I recently acquired a Panasonic AW-E800 camera and fully motorised fujinon lens from the BBC World Service Auction. Fortunately as it was predominantly a radio auction a few tv related bits seemed to slip under the radar of most bidders and I managed to pick this up for mere £150. The quality is surprisingly good and when I went to Bush House to collect it I was pleased to discover it had the SDI output card intact.
I’ve had a small amount of experience with these cameras at ITV Millbank Studios, where they are installed in small rooms for “down the line” interviews to the ITV regions. They normally pair up with a motorised pan and tilt head and lens controller, neither of which were included in my BBC auction win. As a manually operated camera it’s fine but as I want to eventually mount it on a Jib I’m looking for some remote control action!
As you can see from the picture I’ve already modified a basic CCTV pan and tilt head to use with the camera. It’s not ideal but will do for now until I can afford something better. But my challenge is to find a way of controlling the lens without an expensive lens controller.
This blog post might be of interest to DSLR owners looking to use professional ENG lenses with their camera bodies, as DSLRs do not have the facility to power or drive the automated functions of the lens directly. I’ve not explored this possibility due to the expense of the lens adaptors but it’s an option that’s there and one that’s been tried.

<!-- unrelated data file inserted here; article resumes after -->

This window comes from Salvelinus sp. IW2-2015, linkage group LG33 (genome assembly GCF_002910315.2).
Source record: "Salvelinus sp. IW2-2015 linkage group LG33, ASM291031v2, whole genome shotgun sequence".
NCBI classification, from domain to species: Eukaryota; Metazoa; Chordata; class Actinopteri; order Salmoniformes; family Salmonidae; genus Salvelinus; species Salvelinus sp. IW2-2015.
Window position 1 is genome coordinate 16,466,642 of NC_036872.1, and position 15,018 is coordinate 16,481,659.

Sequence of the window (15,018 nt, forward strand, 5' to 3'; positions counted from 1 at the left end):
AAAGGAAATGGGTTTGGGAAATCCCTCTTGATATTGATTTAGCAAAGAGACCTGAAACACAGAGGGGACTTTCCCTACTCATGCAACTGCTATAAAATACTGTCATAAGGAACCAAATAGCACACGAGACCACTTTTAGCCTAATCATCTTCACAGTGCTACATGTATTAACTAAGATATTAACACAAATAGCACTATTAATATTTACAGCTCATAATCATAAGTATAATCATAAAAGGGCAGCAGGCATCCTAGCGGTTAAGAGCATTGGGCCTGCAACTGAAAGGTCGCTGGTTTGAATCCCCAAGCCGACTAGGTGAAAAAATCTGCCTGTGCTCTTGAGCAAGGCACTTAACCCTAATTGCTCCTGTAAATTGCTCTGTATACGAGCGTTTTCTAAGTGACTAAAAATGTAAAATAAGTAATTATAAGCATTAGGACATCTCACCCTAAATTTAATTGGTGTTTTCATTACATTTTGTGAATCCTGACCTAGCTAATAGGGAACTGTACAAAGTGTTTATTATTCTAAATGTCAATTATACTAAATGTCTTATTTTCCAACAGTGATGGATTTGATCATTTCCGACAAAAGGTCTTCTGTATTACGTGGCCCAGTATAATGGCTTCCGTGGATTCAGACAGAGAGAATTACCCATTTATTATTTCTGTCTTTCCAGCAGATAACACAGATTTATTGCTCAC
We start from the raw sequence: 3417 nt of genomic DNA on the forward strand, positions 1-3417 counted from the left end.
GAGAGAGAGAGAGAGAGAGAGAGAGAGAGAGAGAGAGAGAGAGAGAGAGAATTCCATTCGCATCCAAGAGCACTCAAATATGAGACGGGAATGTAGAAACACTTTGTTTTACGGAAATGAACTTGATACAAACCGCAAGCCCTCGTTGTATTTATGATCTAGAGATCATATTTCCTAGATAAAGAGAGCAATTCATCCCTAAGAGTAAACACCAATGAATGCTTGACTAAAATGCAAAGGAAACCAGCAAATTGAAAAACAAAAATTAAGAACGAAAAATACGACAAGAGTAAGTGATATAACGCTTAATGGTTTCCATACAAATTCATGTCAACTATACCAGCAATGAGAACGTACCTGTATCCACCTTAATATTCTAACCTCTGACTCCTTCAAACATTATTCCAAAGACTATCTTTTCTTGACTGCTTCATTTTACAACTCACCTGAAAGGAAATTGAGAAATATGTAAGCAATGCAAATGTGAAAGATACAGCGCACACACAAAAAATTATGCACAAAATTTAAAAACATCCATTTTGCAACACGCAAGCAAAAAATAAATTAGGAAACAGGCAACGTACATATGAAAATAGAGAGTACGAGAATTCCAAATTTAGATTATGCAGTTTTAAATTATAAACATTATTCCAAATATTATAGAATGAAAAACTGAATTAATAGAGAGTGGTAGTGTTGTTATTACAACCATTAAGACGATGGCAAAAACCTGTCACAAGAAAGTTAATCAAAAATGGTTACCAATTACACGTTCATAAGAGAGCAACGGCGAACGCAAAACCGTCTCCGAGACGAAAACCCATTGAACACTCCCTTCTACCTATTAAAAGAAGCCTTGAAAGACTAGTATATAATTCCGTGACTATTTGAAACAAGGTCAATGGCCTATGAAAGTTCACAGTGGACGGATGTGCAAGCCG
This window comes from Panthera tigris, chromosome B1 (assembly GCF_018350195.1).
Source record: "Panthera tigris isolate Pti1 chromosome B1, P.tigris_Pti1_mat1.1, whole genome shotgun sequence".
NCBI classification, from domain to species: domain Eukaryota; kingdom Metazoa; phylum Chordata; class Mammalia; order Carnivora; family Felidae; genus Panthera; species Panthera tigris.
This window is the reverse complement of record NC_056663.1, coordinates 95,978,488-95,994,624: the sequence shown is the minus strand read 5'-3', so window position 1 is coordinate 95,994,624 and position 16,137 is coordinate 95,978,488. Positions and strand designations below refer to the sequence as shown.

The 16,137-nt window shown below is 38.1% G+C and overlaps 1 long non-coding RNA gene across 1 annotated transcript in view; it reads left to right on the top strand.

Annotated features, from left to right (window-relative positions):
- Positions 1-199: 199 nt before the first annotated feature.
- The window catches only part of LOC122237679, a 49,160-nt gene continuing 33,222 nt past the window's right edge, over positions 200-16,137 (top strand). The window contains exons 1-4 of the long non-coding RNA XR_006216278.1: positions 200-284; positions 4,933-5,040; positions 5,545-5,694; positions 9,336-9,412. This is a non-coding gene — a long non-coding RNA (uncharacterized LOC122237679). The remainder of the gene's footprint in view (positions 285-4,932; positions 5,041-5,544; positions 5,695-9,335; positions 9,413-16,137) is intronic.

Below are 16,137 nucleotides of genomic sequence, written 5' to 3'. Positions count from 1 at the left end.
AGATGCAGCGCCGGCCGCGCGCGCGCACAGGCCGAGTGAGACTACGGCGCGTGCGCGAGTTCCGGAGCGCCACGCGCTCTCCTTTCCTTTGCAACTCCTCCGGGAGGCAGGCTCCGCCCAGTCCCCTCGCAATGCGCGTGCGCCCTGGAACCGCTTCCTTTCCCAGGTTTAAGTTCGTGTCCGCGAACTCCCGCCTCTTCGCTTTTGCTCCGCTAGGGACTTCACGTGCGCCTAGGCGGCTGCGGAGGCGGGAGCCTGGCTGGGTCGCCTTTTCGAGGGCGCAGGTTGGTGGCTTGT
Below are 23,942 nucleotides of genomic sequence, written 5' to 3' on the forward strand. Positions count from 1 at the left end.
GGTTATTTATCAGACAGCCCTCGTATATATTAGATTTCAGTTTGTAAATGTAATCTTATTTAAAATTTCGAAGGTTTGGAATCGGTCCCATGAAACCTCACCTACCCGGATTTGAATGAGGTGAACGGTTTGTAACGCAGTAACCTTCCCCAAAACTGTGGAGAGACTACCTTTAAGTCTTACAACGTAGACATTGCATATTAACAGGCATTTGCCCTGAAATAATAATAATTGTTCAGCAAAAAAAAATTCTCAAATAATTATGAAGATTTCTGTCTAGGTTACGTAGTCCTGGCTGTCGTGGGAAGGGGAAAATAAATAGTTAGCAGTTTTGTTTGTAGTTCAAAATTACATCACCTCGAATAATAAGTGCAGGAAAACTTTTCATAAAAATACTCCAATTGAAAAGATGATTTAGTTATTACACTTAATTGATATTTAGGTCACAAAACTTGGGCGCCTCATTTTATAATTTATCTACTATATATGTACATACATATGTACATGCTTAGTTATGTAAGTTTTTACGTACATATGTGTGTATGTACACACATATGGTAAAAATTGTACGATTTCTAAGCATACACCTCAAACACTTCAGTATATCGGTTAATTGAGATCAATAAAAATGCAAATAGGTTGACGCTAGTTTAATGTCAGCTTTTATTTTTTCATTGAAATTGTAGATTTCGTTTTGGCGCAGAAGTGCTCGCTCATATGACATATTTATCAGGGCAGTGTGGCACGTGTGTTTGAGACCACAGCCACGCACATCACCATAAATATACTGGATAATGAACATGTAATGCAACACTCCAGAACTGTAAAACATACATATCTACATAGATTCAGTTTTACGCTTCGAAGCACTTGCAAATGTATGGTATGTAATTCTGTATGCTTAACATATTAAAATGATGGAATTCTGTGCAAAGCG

Most cameras use a Hirose 12 pin connector between the camera body and the lens and the internet suggests the pin-out is as follows:
1 RET switch
2 VTR trigger
4 Lens Auto/Manual control
5 Iris control
7 Iris position
8 Iris A/R input
9 Extender (doubler) position
10 Zoom position
For a DSLR user all you’d need to activate your ENG lens is 12v across pins 6 and 3. This would give you servo power for your zoom rocker and you’re ready to go!
The Fujinon lens on my camera has two drives within one unit, one for the focus and one for the zoom. Normally on an ENG lens you have a zoom servo but not a focus one, which you would purchase separately. So this rules out me using a zoom controller as I’d lose the focus control. I’m assuming either pin 11 or 12 will carry the focus position information.
That’s the extent of my findings so far. I’ll update this blog page as I learn more. Of course I could just buy one of these and be done with it but that’s no fun is it?